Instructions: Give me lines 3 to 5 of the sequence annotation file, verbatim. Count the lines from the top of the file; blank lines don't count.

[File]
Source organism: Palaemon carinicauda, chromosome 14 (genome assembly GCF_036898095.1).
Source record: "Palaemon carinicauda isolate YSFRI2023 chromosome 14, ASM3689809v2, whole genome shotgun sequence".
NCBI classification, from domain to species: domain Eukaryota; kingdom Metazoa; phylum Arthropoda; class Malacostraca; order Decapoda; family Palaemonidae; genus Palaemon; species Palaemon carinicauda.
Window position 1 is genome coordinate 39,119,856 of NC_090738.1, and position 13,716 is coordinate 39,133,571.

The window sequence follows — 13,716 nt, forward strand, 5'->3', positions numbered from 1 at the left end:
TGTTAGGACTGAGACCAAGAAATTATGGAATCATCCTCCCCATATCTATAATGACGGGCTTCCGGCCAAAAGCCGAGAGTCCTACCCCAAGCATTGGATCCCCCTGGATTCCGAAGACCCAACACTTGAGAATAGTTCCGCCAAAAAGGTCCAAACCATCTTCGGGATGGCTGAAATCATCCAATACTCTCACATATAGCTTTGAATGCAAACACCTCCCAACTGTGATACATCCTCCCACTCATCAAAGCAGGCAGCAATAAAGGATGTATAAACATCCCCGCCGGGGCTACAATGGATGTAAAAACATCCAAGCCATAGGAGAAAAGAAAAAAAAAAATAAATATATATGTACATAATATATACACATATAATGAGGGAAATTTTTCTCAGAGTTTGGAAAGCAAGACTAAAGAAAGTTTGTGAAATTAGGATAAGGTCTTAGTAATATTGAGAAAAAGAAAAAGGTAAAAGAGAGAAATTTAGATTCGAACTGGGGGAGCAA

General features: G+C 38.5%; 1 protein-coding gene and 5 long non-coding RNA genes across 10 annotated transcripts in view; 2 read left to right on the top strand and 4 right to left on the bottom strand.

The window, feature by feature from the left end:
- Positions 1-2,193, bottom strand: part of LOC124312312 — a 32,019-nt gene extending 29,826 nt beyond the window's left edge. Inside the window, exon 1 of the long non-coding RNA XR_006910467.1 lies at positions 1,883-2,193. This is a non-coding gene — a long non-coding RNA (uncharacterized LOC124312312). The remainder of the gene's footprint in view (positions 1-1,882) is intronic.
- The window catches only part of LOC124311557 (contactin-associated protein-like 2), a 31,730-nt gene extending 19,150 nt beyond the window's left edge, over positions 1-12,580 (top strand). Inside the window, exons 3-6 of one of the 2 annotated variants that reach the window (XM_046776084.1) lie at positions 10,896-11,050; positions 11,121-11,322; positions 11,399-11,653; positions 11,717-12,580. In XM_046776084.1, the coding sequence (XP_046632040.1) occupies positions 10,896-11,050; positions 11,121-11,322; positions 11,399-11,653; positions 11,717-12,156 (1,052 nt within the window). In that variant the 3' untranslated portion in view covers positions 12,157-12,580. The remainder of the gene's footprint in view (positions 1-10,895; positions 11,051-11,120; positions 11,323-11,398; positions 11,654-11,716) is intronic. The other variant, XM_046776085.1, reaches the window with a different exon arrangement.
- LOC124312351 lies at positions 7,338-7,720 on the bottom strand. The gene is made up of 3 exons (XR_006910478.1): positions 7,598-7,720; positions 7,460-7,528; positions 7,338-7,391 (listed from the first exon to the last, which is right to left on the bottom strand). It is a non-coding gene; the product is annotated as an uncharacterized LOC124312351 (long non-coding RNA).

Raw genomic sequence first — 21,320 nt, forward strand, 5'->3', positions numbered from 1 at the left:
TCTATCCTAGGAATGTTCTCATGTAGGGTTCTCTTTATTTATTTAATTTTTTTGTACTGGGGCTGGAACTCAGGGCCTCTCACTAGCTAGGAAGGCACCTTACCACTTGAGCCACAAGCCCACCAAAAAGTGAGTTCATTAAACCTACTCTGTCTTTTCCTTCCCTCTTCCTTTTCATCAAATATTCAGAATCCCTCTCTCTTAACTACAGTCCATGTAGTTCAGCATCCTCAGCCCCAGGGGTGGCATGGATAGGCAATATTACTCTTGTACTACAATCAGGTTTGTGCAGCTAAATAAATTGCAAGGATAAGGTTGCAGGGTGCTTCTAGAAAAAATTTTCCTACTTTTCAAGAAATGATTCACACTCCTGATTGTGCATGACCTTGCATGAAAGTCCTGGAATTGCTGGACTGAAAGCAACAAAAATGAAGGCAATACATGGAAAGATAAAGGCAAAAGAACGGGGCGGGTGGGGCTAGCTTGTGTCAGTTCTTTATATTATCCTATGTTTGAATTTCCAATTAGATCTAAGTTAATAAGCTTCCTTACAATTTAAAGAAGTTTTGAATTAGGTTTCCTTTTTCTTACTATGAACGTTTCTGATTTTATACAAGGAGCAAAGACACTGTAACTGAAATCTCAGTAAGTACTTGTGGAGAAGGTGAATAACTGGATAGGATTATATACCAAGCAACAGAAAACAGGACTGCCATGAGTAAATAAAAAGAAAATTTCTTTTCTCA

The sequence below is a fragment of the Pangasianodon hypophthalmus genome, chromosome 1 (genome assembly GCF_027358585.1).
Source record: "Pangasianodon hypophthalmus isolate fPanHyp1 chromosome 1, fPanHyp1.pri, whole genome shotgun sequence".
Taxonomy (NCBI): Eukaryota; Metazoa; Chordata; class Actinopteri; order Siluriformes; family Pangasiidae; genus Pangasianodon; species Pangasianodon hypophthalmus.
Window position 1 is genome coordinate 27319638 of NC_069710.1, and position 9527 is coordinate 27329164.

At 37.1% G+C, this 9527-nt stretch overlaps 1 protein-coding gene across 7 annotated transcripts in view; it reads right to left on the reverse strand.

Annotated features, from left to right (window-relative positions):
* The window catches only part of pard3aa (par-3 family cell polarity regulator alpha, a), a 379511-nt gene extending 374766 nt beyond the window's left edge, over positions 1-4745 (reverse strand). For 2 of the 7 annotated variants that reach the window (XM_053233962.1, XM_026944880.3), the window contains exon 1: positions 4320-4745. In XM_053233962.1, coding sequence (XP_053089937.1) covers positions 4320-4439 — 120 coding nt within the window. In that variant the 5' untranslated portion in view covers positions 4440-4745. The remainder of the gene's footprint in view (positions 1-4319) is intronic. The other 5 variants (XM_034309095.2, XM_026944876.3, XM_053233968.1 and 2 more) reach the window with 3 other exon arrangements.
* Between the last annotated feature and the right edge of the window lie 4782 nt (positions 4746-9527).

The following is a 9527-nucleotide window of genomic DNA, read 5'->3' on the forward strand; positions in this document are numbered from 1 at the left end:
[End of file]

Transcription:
NCBI classification, from domain to species: domain Eukaryota; kingdom Metazoa; phylum Arthropoda; class Malacostraca; order Decapoda; family Palaemonidae; genus Palaemon; species Palaemon carinicauda.
Window position 1 is genome coordinate 39,119,856 of NC_090738.1, and position 13,716 is coordinate 39,133,571.

The window sequence follows — 13,716 nt, forward strand, 5'->3', positions numbered from 1 at the left end: